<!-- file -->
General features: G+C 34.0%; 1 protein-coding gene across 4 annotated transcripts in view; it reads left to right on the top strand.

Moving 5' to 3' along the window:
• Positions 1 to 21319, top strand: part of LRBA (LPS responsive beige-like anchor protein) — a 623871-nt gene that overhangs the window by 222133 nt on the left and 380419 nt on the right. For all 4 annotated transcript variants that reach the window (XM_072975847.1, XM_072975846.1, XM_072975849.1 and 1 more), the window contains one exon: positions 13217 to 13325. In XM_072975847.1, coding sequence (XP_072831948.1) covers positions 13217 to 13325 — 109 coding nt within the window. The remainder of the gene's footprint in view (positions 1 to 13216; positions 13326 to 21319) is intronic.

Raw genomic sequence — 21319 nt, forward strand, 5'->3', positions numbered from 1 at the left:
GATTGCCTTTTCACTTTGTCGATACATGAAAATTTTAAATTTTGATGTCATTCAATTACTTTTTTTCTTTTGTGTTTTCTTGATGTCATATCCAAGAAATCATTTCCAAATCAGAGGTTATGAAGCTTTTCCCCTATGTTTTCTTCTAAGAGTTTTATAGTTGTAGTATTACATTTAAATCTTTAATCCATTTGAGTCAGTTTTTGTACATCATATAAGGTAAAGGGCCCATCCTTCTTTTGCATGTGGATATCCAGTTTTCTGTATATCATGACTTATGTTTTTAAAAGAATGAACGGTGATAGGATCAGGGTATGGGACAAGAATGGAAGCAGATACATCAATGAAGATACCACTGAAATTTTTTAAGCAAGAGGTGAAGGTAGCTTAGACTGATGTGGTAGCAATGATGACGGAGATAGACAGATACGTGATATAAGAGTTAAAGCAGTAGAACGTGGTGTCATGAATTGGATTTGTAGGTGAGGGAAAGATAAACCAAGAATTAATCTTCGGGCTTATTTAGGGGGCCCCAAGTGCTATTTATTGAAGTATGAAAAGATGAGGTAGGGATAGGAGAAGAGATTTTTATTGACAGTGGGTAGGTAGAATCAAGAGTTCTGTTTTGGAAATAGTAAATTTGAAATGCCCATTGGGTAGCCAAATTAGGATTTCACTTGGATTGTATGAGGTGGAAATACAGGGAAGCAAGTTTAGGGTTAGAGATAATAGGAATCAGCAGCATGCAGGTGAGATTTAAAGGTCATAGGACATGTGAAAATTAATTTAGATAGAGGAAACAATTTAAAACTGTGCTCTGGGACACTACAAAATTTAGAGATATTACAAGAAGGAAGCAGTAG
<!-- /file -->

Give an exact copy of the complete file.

General features: G+C 34.0%; 1 protein-coding gene across 4 annotated transcripts in view; it reads left to right on the top strand.

Moving 5' to 3' along the window:
• Positions 1 to 21319, top strand: part of LRBA (LPS responsive beige-like anchor protein) — a 623871-nt gene that overhangs the window by 222133 nt on the left and 380419 nt on the right. For all 4 annotated transcript variants that reach the window (XM_072975847.1, XM_072975846.1, XM_072975849.1 and 1 more), the window contains one exon: positions 13217 to 13325. In XM_072975847.1, coding sequence (XP_072831948.1) covers positions 13217 to 13325 — 109 coding nt within the window. The remainder of the gene's footprint in view (positions 1 to 13216; positions 13326 to 21319) is intronic.

Raw genomic sequence — 21319 nt, forward strand, 5'->3', positions numbered from 1 at the left:
GATTGCCTTTTCACTTTGTCGATACATGAAAATTTTAAATTTTGATGTCATTCAATTACTTTTTTTCTTTTGTGTTTTCTTGATGTCATATCCAAGAAATCATTTCCAAATCAGAGGTTATGAAGCTTTTCCCCTATGTTTTCTTCTAAGAGTTTTATAGTTGTAGTATTACATTTAAATCTTTAATCCATTTGAGTCAGTTTTTGTACATCATATAAGGTAAAGGGCCCATCCTTCTTTTGCATGTGGATATCCAGTTTTCTGTATATCATGACTTATGTTTTTAAAAGAATGAACGGTGATAGGATCAGGGTATGGGACAAGAATGGAAGCAGATACATCAATGAAGATACCACTGAAATTTTTTAAGCAAGAGGTGAAGGTAGCTTAGACTGATGTGGTAGCAATGATGACGGAGATAGACAGATACGTGATATAAGAGTTAAAGCAGTAGAACGTGGTGTCATGAATTGGATTTGTAGGTGAGGGAAAGATAAACCAAGAATTAATCTTCGGGCTTATTTAGGGGGCCCCAAGTGCTATTTATTGAAGTATGAAAAGATGAGGTAGGGATAGGAGAAGAGATTTTTATTGACAGTGGGTAGGTAGAATCAAGAGTTCTGTTTTGGAAATAGTAAATTTGAAATGCCCATTGGGTAGCCAAATTAGGATTTCACTTGGATTGTATGAGGTGGAAATACAGGGAAGCAAGTTTAGGGTTAGAGATAATAGGAATCAGCAGCATGCAGGTGAGATTTAAAGGTCATAGGACATGTGAAAATTAATTTAGATAGAGGAAACAATTTAAAACTGTGCTCTGGGACACTACAAAATTTAGAGATATTACAAGAAGGAAGCAGTAG